adhering to his declarations of obedience to the
parliament, it would have been too late for him, Sem^
after consenting to the restoration of the secluded "'"™ *?
members to their seats on February 21, 1660, to
withstand the settlement which it seems incredible that he
should not at that time have desired. That he continued for
at least six weeks afterwards in a course of astonishing dis-
simulation, so as to deceive in a great measure almost all the
royalists, who were distrusting his intentions at the' very
moment when he made his first and most private tender of
service to the king through Sir John Grenvil about the be-
ginning of April, might at first seem rather to have pro-
ceeded from a sort of inability to shake off his inveterate
reservedness than from consummate prudence and discre-
tion ; for any sudden risings in the king's favor, or an in-
trigue in the council of state, might easily have brought
about the Restoration without his concurrence ; and, even as
it was, the language held in the house of commons before
their dissolution, the votes expunging all that appeared on
their journals against the regal government and the house

1 Whitolook, 690.

TOL.1I. 18

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of lordd,^ and, above all, the course of the elections for the
new parliament, made it sufficientlj evident that the general
had delayed his assurances of loyalty till they had lost a part
of their value. It is, however, a full explanation of Monk's
public conduct that he was not secure of the army, chiefly
imbued with fanatical principles, and bearing an inveterate
hatred towards the name of Charles Stuart. A correspon-
dent of the king writes to him on the 28th of March, ^ The
army is not ye£ in a state to hear your name publicly." * In
the beginning of that month many of the officers, instigated

1 The engagement wu repealed March
18. This was of iteelf tantamount to a
declaration in fltTor of the king, though
perhaps the prerious order of March 5,
that the aofinnn league and corenant
f hould be read in churches, was still more
io. Prynne was the first who had the
boldness to sneak for the king, declaring
his opinion that the parliament was dis-
solTed by the death of Charles I. ; he was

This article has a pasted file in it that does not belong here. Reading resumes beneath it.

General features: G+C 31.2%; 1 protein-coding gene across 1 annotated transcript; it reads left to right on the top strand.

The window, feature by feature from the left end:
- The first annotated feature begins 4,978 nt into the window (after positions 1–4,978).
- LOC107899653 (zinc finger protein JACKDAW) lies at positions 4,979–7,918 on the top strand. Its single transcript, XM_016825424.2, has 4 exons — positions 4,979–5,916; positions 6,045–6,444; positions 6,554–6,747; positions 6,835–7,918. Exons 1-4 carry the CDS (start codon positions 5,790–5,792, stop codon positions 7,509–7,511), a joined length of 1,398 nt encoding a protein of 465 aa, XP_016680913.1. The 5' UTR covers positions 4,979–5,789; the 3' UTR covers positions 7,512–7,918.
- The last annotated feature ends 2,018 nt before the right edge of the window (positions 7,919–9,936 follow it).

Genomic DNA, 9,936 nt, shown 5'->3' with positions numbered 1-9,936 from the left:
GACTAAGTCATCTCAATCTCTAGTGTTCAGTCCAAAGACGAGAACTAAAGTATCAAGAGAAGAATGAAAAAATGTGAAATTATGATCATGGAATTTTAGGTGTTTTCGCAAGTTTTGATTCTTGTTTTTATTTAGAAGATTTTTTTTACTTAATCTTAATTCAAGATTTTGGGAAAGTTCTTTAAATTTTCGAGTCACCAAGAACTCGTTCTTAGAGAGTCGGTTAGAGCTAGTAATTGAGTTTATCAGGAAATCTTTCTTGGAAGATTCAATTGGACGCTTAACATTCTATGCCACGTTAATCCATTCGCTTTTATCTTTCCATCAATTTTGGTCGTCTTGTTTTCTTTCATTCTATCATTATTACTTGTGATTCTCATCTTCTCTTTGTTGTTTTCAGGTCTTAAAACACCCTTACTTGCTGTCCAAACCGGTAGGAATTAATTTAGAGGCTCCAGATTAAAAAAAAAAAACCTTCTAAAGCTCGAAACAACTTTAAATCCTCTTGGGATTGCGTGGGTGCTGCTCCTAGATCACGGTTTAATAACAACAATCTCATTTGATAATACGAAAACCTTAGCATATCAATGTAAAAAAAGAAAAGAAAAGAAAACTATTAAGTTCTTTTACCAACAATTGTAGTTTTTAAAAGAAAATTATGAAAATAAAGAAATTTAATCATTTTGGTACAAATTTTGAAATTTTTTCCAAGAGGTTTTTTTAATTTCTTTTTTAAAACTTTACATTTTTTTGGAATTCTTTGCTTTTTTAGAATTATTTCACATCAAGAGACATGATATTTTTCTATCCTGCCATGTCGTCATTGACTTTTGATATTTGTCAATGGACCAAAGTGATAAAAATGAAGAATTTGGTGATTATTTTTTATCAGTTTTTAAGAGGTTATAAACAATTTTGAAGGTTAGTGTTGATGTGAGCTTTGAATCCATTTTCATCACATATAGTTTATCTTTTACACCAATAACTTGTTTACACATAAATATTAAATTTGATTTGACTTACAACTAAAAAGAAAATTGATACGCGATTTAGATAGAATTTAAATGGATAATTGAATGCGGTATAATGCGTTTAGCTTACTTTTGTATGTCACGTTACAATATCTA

supported by one or two more. Clar.
Papers, 686. Thurloe, vii. 864. Carte's
Letters, ii. 812. Prynne wrote a pam-
phlet advLring the peers to meet and lasae
writs for a new parliament, according to
the proTisions of the triennial act, which,
in Ikct, was no bad expedient Somen
Tracts, ir. 684.

A speech of sir Harbottle Qrimston be-
fore the close of the parliament, March,
1660, Is more explicit for tlie king^s res-
toration than anything which I hare seen
elsewhere ; and as I do not know that It
has been printed, T will gire an extract
fh>m the Harleian MS. I6f9.

He urges it as necessary to be done by
them, and not left for the next parlia-
ment, who all men belieTo would restore
him. '*Thi8 is so true and so well under-
stood, that we all belieTe that, whatso-
erer our thoughts are, this will be the
opinion of the succeeding parliament,
whose concerns as well as aSSactions will
make them active for his introductioo.
And I appeal, then, to your own judg-
ments whether it is likely that those per-
sons, as to their parUcular interest more
unconcerned, and probably less knowing
in the affairs of the nation, can or would
obtain for any those terms or articles as
we are yet in a capacity to procure both
for them and us. I must confess sineere-
ly that It would be as strange to me as a
miracle, did I not know that Ood infktu-
ates whom he designs to destroy, that we
can see the king's return so unaroidable;
and yet be no more studious of serrlng
him, or at least ourselyes, in the manag-
ing of his recaJL

" The general, tiiat noble personage to
wliom under God we do and must owe
all the adTantages of our past and fatnre
changes, will m as flu- tnm opposing us
in the design, as the design is ranored
from the dimdrantage of the nation. He
himself is, I am confident, of the same
opinion ; and if he has not yet g^ves
notice of it to the house, it is not that he
does not look upon it as the best expedi-
ent: but he only forbears to propose it,
that he might not seem to necessitate us,
and by an over-early discoTery of his own
judgment be thought to take ficom us the
needom of ours."

In another place he says, ** Tliat the
recalling of our king In this only way (for
composure of affidrs) is already grown al-
most as visible as true ; and, wvre it but
confessed of all of whom it is believed,
I should quickly hear from the greatest
part of this house wliat now it hears alone
from me. Had we as little reason to fear
as we have too much, that, if we bring
not in the king, he either already is. or

Online LibraryHenry HallamThe constitutional history of England, from the accession of Henry VII. to the death of George II → online text (page 34 of 56)